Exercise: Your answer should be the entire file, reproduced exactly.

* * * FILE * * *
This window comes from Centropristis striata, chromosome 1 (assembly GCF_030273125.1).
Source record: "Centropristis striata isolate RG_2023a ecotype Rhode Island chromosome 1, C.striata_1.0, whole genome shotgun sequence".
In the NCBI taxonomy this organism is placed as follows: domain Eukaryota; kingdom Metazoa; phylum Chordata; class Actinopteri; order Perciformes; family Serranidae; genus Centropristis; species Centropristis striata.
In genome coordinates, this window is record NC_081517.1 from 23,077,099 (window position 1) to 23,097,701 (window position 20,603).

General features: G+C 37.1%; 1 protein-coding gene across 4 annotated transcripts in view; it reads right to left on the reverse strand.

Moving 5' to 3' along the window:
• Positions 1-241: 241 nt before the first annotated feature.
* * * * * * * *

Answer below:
This window comes from Centropristis striata, chromosome 1 (assembly GCF_030273125.1).
Source record: "Centropristis striata isolate RG_2023a ecotype Rhode Island chromosome 1, C.striata_1.0, whole genome shotgun sequence".
In the NCBI taxonomy this organism is placed as follows: domain Eukaryota; kingdom Metazoa; phylum Chordata; class Actinopteri; order Perciformes; family Serranidae; genus Centropristis; species Centropristis striata.
In genome coordinates, this window is record NC_081517.1 from 23,077,099 (window position 1) to 23,097,701 (window position 20,603).

General features: G+C 37.1%; 1 protein-coding gene across 4 annotated transcripts in view; it reads right to left on the reverse strand.

Moving 5' to 3' along the window:
• Positions 1-241: 241 nt before the first annotated feature.